Once you are enrolled in Medicare, you can then enroll in Medicare Advantage and switch or drop plans once a year during its open enrollment period.


Medigap vs. Medicare Advantage: Side by Side Comparison

To help you compare the two different plans, here’s a chart to summarize their details:

Medigap vs Medicare Advantage plan comparison chart


Also read: Why Medicare Advantage Plans are bad?


Which of the two is better?

You can’t have both Medigap and Medicare Advantage plan. And it is illegal for an insurance company to sell you both policies. Since you have to choose only one, here are some things to consider:


1. Premiums

Medigap may have a higher cost of monthly premium but you may have a lower amount of out-of-pocket expenses compared to what you might have with Medicare Advantage.

Medigap may be good for you if you are someone who requires a lot of medical services that often exceeds to what Medicare will only cover.

Advantage plans, usually cost less and cover more services which may be good for your, budget.


2. How and where you live

If you often travel from one state to another throughout the year, a Medigap Plan is a good option for you. Some types of Medigap Plans can provide coverage when traveling outside the US and can provide you with coverage in all 50 states.

On the other hand, Advantage plans can’t travel with you. Often, Medicare Advantage plans only operate to certain locations and might not be able to travel with you.


3. Preferences

If you are someone who has preferred facilities and doctors, Medicare Advantage may not be for you. Because it limits your options of doctors and facilities within the HMO or PPO. Also, it may or may not cover care outside the network.

Medigap, on the other hand, will cover you if you go to any doctor or facility that accepts Medicare. If you need a particular specialist or hospital, check first if your chosen plan covers it.


get medigap quotes to minimize deductibles copayments and coinsurance


4. Pre-existing condition

There is a Medicare Advantage Special Needs Plan (SNP) which provide coverage only for people with specific conditions or characteristics.

See if you qualify for this option. This is good because Medicare SNPs tailor their benefits specifically to meet the needs of the people they serve.


If you don’t qualify, then I suggest you should plan carefully for future rainy days. Treating something serious can be expensive and too heavy to handle. Paying the out-of-pocket cost of every medical service you need can be too much in the long run. If that is the case, you can consider getting Medigap to cover your pre-existing condition’s out-of-pocket expenses.


5. Disability and under 65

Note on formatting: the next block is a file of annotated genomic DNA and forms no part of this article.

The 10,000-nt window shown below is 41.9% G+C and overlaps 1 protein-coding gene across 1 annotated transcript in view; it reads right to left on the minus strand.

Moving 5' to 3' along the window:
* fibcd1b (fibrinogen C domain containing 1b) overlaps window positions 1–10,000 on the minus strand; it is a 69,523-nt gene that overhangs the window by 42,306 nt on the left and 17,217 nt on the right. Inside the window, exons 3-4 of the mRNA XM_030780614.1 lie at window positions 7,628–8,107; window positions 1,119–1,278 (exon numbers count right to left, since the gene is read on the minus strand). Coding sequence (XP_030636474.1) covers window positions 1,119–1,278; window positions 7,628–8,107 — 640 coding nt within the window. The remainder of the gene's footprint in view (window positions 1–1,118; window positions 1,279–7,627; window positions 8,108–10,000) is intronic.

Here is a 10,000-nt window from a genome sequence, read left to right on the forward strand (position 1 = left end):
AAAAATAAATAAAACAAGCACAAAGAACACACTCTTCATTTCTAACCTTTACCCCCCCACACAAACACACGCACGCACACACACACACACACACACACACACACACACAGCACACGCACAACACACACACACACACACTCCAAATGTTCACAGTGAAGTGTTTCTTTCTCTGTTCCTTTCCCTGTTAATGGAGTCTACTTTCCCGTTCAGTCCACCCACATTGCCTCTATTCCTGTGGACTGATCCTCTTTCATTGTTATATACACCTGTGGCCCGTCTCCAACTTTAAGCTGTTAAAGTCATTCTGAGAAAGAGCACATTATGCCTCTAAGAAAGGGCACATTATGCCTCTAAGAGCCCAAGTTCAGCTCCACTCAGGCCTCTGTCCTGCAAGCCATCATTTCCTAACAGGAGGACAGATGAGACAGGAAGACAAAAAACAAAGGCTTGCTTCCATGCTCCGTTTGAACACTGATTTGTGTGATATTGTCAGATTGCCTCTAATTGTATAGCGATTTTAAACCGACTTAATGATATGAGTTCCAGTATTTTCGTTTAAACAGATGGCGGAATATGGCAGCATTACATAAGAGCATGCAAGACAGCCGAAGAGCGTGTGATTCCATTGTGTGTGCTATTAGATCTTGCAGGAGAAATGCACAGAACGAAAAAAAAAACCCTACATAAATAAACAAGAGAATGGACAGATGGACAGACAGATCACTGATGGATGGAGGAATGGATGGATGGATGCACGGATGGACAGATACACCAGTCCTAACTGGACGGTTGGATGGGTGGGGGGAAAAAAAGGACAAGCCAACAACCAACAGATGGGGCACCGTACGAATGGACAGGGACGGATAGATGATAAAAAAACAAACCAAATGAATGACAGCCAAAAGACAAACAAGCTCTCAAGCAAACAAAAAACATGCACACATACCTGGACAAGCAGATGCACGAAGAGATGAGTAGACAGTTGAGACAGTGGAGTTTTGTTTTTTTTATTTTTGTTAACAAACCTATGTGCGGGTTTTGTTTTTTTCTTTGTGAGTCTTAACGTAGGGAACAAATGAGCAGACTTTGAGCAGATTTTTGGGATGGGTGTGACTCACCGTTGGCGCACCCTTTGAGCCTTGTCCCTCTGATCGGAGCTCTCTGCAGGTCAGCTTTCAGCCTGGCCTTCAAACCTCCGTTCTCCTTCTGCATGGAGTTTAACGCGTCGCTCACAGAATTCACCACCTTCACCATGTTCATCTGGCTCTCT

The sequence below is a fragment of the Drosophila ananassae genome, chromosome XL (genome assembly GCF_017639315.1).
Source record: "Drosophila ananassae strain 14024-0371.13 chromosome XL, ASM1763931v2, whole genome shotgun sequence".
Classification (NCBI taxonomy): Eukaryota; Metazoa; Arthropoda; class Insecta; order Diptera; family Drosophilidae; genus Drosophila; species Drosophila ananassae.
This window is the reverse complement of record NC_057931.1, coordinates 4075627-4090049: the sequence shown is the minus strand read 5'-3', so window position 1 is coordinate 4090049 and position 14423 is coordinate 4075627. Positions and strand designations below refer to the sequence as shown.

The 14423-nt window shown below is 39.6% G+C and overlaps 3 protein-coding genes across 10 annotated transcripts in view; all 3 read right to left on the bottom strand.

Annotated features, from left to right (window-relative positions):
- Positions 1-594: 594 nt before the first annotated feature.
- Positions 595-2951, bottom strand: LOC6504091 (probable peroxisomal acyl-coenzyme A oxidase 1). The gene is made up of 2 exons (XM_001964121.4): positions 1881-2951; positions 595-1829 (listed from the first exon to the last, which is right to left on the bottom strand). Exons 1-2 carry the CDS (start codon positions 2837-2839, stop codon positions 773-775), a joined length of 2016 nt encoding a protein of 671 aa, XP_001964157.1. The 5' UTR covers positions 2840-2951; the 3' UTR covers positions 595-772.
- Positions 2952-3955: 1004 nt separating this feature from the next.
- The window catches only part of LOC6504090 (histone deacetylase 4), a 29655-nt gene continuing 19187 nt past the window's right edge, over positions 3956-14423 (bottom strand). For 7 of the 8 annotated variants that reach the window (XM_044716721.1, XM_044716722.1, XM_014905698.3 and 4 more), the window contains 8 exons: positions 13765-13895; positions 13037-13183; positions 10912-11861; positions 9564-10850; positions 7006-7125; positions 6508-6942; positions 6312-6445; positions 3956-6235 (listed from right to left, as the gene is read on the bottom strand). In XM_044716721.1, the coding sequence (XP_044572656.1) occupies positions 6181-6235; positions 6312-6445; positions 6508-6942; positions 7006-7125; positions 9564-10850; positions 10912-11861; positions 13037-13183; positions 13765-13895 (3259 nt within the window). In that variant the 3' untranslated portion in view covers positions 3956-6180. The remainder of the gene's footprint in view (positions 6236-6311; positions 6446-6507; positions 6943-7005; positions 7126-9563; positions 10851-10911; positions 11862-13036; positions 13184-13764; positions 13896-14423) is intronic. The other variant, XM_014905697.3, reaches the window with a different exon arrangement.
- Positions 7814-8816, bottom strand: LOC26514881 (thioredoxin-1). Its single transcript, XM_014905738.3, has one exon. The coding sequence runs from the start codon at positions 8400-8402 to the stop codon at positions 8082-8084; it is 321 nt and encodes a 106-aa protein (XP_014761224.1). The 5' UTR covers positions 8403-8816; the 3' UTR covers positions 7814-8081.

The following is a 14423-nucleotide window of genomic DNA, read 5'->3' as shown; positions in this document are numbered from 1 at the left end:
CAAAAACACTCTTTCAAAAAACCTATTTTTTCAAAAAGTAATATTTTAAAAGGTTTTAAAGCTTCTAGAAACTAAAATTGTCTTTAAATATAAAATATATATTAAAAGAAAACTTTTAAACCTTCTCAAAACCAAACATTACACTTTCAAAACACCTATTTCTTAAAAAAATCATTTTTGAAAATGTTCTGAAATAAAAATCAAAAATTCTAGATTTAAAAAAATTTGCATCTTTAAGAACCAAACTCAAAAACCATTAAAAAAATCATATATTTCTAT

If you are still under 65 and are disabled, Medigap might be an expensive option for you. Though you can get a policy even if you are under the age of 65, your plan options are limited.


But once you turn 65, you’ll have your Medigap open enrollment period and have guaranteed issue rights just like other regular enrollees. take advantage of this time to land a Medicare Supplement to support your growing healthcare needs.


6. Out of pocket vulnerability

In Original Medicare, there are out-of-pocket costs that you need to shoulder. You’ll also need to pay copays, coinsurance and even face high out-of-pocket maximum with Medicare Advantage Plans. Additionally, you’ll also need to shoulder other out-of-pocket costs for prescription drug benefit of a Medicare Advantage plan.


If you feel that you are not capable of handling a lot of out-of-pocket expenses, Medigap is the right choice for you. There are Medigap plans that will cover most of the costs not covered by Medicare leaving you little to no out-of-pocket costs to pay.


On the other hand, choosing either Medigap or Advantage plan will still leave you paying for the out-of-pocket cost from prescription drug coverage.


7. Available options


Don’t forget to consider the options that are available in your area.

Although there is a wide range of Medicare Advantage and Medicare Supplement plans in the market, options and plan availability may vary from one location to another.


8. Benefits

What are the benefits you really care about? Do you need dental and vision care coverage, Prescription drug or out-of-pocket cost security?

Contemplate about what you need and the benefits that a plan should need to have.


Final words

Making a decision about which Medicare plan is best for your needs can be confusing. It is highly recommended to have a good understanding of Medicare and differences of benefits between Medicare supplements and Medicare Advantage first. Afterward, you can seek the help of an expert or licensed insurance agent.

The internet provides a lot of tools to give you the information that you need. Aside from visiting, you can also find useful information about Medigap, and even obtain free quotes here at FreeMedSuppQuotes.

Remember, getting health coverage is highly personal. Don’t just get what is popular or what your friends or relatives have, but get the option that suits your needs best.